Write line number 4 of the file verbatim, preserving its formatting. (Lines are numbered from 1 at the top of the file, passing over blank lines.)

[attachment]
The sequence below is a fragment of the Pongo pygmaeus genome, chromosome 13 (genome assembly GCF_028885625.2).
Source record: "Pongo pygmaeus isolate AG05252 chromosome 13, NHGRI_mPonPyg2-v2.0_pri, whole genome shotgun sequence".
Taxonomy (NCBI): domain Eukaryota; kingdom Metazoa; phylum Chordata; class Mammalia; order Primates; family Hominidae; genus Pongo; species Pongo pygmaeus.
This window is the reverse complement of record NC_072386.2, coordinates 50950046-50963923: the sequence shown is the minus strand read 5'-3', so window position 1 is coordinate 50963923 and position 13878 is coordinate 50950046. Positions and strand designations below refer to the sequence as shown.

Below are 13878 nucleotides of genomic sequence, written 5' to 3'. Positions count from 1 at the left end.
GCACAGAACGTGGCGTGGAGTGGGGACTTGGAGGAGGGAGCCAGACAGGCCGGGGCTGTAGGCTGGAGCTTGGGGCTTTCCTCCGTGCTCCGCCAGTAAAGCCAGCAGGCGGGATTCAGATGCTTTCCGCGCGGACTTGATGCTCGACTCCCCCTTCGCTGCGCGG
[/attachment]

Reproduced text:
This window is the reverse complement of record NC_072386.2, coordinates 50950046-50963923: the sequence shown is the minus strand read 5'-3', so window position 1 is coordinate 50963923 and position 13878 is coordinate 50950046. Positions and strand designations below refer to the sequence as shown.